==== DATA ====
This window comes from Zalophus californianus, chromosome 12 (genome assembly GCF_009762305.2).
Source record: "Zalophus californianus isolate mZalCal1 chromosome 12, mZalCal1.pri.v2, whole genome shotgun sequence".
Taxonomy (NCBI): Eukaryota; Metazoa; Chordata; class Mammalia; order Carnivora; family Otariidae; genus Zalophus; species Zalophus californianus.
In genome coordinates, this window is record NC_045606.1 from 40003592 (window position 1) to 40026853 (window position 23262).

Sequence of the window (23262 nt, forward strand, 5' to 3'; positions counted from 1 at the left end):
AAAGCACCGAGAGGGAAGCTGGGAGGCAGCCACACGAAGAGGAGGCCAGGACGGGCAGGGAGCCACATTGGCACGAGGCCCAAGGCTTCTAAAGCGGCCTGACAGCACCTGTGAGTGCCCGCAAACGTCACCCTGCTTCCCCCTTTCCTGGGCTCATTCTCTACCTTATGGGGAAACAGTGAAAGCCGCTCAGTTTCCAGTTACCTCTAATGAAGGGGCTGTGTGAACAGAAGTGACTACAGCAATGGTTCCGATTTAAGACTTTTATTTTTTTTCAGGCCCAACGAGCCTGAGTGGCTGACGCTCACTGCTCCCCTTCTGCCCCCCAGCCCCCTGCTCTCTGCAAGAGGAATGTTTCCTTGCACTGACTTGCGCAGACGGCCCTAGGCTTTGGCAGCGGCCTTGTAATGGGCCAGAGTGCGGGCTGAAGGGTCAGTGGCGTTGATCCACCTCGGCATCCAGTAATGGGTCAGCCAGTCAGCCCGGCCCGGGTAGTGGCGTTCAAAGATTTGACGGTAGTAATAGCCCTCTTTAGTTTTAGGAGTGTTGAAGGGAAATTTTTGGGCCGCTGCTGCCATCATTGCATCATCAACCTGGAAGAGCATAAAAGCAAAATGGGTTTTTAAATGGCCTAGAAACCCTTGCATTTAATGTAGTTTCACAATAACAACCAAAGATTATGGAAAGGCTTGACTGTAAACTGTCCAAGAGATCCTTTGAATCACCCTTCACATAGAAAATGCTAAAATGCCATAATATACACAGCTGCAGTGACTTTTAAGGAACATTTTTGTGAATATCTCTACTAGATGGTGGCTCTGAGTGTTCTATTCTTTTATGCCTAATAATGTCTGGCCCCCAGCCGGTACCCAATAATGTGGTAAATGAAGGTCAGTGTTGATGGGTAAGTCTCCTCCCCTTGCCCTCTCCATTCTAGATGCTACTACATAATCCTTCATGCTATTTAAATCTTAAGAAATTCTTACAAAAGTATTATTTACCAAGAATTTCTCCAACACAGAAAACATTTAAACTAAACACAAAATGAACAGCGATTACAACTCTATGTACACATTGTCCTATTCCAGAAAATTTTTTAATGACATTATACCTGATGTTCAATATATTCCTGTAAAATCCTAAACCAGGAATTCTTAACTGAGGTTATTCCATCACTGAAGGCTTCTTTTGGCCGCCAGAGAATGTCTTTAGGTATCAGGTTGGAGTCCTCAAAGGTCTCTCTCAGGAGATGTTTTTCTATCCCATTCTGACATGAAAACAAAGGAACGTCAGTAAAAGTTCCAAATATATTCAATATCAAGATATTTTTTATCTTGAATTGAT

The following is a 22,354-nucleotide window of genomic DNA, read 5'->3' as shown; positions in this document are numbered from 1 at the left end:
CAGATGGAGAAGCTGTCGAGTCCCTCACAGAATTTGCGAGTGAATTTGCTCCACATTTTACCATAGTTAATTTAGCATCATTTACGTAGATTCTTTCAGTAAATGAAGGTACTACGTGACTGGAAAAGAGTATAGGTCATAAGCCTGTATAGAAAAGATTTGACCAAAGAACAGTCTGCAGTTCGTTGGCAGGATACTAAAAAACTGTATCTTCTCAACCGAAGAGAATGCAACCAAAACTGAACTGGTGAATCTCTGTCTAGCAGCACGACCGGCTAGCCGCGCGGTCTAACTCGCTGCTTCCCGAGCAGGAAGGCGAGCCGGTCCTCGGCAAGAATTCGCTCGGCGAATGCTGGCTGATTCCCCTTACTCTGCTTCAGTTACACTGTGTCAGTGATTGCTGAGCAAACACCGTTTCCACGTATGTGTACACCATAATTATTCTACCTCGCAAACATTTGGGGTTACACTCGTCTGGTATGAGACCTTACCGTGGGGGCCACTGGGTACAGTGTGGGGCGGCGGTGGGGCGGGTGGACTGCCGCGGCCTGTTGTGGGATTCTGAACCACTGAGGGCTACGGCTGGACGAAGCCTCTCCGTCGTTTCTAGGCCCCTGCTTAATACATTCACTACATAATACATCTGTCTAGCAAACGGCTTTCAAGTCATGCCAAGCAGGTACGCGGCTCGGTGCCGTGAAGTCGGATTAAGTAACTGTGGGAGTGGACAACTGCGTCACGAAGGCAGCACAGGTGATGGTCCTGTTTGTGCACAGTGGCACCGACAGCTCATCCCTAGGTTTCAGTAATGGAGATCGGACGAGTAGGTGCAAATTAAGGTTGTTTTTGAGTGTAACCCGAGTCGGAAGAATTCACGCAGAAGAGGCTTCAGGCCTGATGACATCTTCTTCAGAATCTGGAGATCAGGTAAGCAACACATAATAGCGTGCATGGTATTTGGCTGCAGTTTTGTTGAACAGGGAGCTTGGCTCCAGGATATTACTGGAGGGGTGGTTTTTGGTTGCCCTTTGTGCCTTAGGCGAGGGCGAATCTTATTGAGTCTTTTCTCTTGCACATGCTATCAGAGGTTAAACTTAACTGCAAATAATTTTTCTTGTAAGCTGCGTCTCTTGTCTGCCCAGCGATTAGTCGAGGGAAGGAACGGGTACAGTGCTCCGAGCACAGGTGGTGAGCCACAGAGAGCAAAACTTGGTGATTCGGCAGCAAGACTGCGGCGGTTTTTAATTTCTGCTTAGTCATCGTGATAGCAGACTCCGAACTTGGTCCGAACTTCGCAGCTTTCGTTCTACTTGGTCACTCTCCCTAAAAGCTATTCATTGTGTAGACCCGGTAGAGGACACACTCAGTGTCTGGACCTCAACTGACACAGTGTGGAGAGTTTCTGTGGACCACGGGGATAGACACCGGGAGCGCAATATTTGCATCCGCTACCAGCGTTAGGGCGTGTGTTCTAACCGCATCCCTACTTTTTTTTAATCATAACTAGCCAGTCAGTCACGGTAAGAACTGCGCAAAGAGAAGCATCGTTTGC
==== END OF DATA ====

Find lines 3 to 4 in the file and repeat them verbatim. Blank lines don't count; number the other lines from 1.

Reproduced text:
Taxonomy (NCBI): Eukaryota; Metazoa; Chordata; class Mammalia; order Carnivora; family Otariidae; genus Zalophus; species Zalophus californianus.
In genome coordinates, this window is record NC_045606.1 from 40003592 (window position 1) to 40026853 (window position 23262).